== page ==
This is why, channeling my late fellow Morehouse College alumnus, Dr. Martin Luther King Jr., I've called the issue (read crisis) of mass incarceration, the "sleeping giant" of our time. This is why an unprecedented, all-star cross-section of nearly 200 icons (like Harry Belafonte and Julian Bond), advocates (though not a star, I happen to be the youngest advocate and coalition member), elected officials, faith leaders (like Rev. Delman Coates, Dr. Iva Carruthers, Father Michael Pfleger, and Rabbi Menachem Creditor), business moguls (like Sir Richard Branson and Chip Rosenbloom), celebrities (from Kerry Washington and Scarlett Johannson to Jim Carrey and Will Smith), thought leaders and academics (including Michelle Alexander, Harvard Criminal Justice Institute Director Ronald S. Sullivan Jr., and the presidents of both Morehouse and Spelman College), came together last year, under the leadership of Dr. Boyce Watkins and Russell Simmons, to form a coalition in order to petition and encourage President Obama and Attorney General Holder to do all in the administration's power (particularly in light of congressional gridlock) to #EndMassIncarceration.
This is why the nation's most authoritative newspaper, The New York Times, recently followed our lead with its May editorial, "End Mass Incarceration Now," and, two months later, followed up with a six-part editorial in favor of the logical (read pragmatic -- particularly in light of the current drug policies that, in effect, prop up the "underground marketplace [which] drives violence and finances drug cartels," according to former cop turned executive director of Law Enforcement Against Prohibition, or LEAP, Major Neill Franklin) next big step in the anti-mass incarceration fight: the decriminalization of marijuana.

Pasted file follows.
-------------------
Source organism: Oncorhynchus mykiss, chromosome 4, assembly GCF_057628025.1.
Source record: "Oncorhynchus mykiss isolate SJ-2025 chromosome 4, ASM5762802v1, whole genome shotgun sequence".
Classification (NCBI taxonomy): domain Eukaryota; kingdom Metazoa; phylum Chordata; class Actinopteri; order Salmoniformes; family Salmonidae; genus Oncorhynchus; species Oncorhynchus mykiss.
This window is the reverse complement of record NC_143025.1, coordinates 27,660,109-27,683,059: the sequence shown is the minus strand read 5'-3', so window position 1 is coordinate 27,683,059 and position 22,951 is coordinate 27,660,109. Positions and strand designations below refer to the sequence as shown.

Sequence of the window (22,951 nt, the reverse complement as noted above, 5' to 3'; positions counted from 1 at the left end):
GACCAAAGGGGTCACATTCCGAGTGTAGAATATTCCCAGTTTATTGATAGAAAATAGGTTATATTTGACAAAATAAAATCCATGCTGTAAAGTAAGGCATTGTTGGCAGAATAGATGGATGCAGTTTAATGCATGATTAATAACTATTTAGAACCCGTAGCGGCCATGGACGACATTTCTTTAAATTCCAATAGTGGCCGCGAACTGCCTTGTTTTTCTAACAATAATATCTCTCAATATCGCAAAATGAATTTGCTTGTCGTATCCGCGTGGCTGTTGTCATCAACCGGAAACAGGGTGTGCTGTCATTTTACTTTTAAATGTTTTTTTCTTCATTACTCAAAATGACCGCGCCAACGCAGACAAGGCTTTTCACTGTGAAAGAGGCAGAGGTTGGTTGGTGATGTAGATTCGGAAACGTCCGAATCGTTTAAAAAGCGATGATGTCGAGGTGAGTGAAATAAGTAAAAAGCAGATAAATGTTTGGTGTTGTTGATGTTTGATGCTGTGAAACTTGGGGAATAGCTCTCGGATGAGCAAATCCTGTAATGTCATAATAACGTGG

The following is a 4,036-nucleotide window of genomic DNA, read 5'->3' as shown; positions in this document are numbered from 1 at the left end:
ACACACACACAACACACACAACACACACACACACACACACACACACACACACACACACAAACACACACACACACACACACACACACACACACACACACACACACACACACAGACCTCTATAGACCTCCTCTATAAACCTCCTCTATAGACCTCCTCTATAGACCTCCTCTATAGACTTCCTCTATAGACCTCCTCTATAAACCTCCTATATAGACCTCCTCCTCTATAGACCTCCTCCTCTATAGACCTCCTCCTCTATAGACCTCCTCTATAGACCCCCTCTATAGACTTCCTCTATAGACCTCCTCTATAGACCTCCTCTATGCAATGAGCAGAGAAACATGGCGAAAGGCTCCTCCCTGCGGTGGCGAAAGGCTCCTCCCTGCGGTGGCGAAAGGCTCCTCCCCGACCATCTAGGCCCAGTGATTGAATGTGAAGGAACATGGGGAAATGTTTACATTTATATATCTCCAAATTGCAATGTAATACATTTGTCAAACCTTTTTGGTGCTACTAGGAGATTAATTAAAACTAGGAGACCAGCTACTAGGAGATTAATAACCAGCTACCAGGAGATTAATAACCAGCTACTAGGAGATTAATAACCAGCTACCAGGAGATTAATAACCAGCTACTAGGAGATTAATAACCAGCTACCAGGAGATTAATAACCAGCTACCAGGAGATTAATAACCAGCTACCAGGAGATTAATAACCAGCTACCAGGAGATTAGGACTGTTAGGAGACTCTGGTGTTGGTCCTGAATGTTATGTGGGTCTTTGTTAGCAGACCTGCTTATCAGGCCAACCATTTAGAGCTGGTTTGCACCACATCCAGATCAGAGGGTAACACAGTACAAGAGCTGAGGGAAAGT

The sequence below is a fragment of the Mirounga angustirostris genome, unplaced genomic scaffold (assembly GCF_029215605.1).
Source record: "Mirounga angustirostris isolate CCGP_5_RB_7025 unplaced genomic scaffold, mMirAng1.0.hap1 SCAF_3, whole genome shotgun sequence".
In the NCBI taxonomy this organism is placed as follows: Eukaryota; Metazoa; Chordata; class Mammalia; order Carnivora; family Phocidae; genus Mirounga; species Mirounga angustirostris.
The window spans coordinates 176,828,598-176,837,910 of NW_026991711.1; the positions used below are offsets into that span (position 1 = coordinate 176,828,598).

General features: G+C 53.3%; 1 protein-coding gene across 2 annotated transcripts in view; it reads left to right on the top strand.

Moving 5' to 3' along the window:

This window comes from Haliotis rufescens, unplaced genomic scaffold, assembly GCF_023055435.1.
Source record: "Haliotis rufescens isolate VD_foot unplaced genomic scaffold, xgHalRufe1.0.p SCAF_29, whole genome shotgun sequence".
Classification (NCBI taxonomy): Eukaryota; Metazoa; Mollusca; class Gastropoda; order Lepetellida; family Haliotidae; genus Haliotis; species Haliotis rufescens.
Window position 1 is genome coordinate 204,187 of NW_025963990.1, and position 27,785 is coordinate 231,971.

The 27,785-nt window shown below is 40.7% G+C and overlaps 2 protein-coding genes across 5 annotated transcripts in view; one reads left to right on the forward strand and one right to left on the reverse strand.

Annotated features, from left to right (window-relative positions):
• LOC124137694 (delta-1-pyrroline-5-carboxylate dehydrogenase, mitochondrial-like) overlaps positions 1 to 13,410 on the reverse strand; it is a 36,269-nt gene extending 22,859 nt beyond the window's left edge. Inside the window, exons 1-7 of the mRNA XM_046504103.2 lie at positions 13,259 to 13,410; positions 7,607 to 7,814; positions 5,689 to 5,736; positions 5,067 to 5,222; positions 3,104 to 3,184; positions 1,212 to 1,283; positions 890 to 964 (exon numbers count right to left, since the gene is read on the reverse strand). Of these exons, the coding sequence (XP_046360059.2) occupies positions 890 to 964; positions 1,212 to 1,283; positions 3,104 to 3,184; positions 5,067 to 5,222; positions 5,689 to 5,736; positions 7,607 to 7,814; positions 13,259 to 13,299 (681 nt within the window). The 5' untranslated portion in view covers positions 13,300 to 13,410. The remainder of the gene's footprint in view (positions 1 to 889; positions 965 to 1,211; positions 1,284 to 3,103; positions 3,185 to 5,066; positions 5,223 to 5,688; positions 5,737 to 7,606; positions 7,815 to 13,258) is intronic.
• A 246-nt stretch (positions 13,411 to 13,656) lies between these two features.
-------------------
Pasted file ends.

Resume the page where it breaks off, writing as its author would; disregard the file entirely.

And this is why, just yesterday, ahead of the U.N. General Assembly Special Session (UNGASS) on Drugs (scheduled for 2016), the Global Commission on Drug Policy (whose members include former U.N. Secretary General Kofi Annan, former Mexican President Ernesto Zedillo, former U.S. Federal Reserve Chair Paul Volcker, Virgin Group founder Richard Branson, and other prominent political and thought leaders), released a pioneering report calling for governments around the world to decriminalize drugs and legalize marijuana.
(But here, to echo the editor and namesake of this paper, Arianna Huffington, it's important to note that it's not contradictory to, at once,  acknowledge the immense human suffering inflicted by the war on drugs, and, therefore, advocate for the decriminalization of marijuana -- which, of course, accounts for half of all drug arrests -- while  acknowledging "the scientific evidence of the dangers of pot on the development of adolescent brains, and users of any age who end up abusing the drug," and, therefore, advocate for the exhaustion of every practical step to minimize harm -- a la tobacco and alcohol -- as we decriminalize.)
Where We Are
So, then, where are we now? What changes have come about since our #EndMassIncarceration petition? Well, there's been about 20 developments and victories in the way of criminal justice reform (not including changes at the state/local level), at least 6 of which (from the Obama administration) that are having or will have measurable impact. Here's a chronological rundown...
For Part 2, which begins the chronological rundown of "Where We Are," click here...